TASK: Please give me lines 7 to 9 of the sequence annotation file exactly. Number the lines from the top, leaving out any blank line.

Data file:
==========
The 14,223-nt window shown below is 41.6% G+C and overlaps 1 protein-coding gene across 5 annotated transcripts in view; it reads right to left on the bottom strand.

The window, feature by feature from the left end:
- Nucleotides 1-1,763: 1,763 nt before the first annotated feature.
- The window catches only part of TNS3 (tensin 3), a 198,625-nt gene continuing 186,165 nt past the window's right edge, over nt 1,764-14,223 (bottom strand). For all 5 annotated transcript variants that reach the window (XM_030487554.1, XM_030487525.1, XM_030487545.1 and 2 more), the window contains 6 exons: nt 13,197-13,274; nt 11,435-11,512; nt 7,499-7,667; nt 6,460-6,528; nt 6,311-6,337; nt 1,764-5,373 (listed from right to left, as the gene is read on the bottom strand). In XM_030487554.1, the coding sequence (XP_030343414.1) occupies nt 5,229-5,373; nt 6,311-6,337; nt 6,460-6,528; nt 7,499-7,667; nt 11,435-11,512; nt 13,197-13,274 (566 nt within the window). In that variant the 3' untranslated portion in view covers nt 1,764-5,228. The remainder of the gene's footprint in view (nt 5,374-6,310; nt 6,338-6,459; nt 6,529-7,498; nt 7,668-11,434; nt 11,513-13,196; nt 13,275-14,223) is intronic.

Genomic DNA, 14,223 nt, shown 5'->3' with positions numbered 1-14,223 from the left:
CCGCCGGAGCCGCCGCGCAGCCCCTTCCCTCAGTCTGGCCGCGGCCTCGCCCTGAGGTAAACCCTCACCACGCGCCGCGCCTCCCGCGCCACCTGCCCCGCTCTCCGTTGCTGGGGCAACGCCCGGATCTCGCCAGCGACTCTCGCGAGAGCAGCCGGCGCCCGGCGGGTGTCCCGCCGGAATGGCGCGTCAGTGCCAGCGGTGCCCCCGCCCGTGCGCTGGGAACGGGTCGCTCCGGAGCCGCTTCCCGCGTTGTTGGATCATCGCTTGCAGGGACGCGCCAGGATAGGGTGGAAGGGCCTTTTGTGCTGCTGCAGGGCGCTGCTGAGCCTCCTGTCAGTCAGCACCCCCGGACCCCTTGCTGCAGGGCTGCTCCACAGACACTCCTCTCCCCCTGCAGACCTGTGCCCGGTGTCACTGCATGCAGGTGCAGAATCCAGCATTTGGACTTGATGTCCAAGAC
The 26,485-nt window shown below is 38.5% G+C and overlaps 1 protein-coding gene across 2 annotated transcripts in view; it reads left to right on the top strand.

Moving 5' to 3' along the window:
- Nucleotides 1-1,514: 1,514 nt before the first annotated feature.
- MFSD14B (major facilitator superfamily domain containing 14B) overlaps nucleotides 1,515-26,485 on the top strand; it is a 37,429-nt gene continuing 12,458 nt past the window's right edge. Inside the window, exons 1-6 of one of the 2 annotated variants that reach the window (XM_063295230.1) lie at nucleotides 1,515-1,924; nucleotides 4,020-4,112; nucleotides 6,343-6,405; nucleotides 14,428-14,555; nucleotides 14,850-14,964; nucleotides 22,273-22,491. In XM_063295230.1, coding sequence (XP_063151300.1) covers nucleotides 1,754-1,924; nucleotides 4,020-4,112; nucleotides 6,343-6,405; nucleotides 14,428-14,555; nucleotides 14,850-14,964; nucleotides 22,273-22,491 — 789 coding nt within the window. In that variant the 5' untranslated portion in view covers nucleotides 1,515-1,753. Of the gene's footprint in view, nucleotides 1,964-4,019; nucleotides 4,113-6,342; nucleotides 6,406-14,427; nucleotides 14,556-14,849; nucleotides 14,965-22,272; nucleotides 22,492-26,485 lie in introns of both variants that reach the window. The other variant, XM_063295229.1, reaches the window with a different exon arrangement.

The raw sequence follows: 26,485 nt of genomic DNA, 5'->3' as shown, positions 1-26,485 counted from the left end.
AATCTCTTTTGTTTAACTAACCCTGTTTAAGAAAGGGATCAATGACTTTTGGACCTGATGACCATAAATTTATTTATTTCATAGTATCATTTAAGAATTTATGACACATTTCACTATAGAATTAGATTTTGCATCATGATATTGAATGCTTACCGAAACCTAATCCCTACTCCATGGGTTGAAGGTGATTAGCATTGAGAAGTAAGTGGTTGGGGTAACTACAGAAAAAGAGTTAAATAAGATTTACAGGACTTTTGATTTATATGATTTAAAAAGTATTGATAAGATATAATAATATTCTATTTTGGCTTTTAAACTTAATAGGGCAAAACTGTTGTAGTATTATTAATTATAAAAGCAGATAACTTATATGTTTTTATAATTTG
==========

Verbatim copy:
The 26,485-nt window shown below is 38.5% G+C and overlaps 1 protein-coding gene across 2 annotated transcripts in view; it reads left to right on the top strand.

Moving 5' to 3' along the window:
- Nucleotides 1-1,514: 1,514 nt before the first annotated feature.